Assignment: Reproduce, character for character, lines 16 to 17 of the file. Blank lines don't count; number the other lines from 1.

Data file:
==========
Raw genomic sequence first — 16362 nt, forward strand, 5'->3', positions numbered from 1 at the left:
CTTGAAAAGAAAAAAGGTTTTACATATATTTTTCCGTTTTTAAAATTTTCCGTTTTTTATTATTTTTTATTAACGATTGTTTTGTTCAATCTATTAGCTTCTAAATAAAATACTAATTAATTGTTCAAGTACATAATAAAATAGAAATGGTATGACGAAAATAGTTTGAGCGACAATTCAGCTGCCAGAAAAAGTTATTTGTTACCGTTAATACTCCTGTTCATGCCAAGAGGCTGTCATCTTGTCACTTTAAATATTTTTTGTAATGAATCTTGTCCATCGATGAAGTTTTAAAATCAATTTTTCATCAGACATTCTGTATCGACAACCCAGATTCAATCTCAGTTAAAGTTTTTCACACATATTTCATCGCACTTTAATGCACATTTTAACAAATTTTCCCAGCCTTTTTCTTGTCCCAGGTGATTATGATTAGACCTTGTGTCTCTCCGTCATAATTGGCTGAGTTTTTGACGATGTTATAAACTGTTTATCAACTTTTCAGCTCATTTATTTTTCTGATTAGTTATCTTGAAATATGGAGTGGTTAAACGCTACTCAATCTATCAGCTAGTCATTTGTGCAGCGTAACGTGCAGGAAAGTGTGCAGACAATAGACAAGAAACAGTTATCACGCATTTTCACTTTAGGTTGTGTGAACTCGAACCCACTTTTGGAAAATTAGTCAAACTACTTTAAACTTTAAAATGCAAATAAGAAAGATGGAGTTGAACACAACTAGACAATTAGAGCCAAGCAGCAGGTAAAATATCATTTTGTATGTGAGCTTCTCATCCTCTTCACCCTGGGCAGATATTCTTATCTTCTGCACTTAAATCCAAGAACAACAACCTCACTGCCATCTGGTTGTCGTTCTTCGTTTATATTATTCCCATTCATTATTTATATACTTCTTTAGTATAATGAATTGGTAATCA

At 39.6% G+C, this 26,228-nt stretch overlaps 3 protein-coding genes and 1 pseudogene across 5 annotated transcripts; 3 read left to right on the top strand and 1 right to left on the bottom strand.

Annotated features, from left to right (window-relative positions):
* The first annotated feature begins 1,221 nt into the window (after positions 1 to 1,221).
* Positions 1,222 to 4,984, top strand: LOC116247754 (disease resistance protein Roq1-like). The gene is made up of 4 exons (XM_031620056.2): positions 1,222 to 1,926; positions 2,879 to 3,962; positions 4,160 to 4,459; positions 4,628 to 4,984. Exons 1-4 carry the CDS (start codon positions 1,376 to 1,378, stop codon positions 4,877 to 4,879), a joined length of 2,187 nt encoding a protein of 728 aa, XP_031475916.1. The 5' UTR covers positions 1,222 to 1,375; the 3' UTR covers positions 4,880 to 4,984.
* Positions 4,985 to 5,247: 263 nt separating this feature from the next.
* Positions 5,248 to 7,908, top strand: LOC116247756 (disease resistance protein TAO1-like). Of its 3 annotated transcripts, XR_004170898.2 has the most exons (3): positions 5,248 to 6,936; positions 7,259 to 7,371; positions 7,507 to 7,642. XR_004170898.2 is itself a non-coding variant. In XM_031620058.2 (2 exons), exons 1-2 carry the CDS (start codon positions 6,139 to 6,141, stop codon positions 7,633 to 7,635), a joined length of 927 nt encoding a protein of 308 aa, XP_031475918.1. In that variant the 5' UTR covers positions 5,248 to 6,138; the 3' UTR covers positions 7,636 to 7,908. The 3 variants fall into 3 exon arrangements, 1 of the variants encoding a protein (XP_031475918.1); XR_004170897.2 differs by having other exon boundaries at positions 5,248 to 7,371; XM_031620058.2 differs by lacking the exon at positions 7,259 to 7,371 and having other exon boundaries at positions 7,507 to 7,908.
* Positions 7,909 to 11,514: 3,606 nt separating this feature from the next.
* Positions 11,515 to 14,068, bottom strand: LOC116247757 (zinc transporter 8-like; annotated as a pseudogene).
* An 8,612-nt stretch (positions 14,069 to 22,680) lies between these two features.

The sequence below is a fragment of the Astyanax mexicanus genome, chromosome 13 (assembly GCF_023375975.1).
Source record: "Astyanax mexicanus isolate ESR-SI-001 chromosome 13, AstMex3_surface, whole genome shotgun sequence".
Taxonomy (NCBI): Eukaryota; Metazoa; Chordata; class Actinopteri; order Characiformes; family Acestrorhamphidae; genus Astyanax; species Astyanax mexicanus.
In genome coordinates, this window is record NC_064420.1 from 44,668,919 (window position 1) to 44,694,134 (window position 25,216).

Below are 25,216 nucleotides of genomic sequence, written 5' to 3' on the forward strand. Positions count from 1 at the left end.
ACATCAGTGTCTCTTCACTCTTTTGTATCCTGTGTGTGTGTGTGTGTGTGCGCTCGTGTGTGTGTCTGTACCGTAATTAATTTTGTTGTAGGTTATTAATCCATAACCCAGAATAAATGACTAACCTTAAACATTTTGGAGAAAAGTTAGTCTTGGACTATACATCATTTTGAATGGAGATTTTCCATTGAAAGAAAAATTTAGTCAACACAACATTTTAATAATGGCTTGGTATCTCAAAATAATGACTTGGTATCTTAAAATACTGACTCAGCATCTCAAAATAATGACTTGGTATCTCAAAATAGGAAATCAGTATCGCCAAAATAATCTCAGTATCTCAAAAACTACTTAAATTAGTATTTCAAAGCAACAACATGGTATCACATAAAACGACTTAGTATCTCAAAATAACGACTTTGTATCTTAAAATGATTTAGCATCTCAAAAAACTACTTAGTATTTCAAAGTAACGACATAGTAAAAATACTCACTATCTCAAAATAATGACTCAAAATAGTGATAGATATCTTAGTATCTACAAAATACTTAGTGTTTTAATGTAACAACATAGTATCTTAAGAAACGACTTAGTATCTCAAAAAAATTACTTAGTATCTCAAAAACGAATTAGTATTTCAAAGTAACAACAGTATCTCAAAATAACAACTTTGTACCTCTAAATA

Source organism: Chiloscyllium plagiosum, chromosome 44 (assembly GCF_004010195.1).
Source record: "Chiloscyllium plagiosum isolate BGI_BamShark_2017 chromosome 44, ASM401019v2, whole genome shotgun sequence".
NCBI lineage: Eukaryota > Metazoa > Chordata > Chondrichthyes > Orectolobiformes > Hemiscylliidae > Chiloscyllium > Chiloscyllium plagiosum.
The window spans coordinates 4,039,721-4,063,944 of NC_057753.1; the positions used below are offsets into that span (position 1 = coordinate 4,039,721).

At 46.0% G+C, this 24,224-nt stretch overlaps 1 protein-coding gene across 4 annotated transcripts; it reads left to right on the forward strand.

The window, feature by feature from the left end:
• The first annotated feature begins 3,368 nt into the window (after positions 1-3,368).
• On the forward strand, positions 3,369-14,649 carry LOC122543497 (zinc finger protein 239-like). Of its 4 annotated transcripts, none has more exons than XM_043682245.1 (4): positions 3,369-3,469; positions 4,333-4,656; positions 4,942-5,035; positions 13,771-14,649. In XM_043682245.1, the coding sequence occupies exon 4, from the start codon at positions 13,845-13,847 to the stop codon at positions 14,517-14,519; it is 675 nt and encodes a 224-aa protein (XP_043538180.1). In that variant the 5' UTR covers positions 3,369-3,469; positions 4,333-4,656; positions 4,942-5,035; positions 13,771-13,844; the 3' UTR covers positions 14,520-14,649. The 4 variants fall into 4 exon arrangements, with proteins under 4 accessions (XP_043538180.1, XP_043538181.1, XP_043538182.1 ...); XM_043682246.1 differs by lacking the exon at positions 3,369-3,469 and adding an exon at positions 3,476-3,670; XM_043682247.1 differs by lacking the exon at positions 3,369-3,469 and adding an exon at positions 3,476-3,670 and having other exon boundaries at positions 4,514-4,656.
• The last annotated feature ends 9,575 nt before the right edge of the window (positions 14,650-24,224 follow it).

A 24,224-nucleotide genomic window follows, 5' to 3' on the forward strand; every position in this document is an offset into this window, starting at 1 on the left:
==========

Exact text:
Below are 25,216 nucleotides of genomic sequence, written 5' to 3' on the forward strand. Positions count from 1 at the left end.
ACATCAGTGTCTCTTCACTCTTTTGTATCCTGTGTGTGTGTGTGTGTGTGCGCTCGTGTGTGTGTCTGTACCGTAATTAATTTTGTTGTAGGTTATTAATCCATAACCCAGAATAAATGACTAACCTTAAACATTTTGGAGAAAAGTTAGTCTTGGACTATACATCATTTTGAATGGAGATTTTCCATTGAAAGAAAAATTTAGTCAACACAACATTTTAATAATGGCTTGGTATCTCAAAATAATGACTTGGTATCTTAAAATACTGACTCAGCATCTCAAAATAATGACTTGGTATCTCAAAATAGGAAATCAGTATCGCCAAAATAATCTCAGTATCTCAAAAACTACTTAAATTAGTATTTCAAAGCAACAACATGGTATCACATAAAACGACTTAGTATCTCAAAATAACGACTTTGTATCTTAAAATGATTTAGCATCTCAAAAAACTACTTAGTATTTCAAAGTAACGACATAGTAAAAATACTCACTATCTCAAAATAATGACTCAAAATAGTGATAGATATCTTAGTATCTACAAAATACTTAGTGTTTTAATGTAACAACATAGTATCTTAAGAAACGACTTAGTATCTCAAAAAAATTACTTAGTATCTCAAAAACGAATTAGTATTTCAAAGTAACAACAGTATCTCAAAATAACAACTTTGTACCTCTAAATA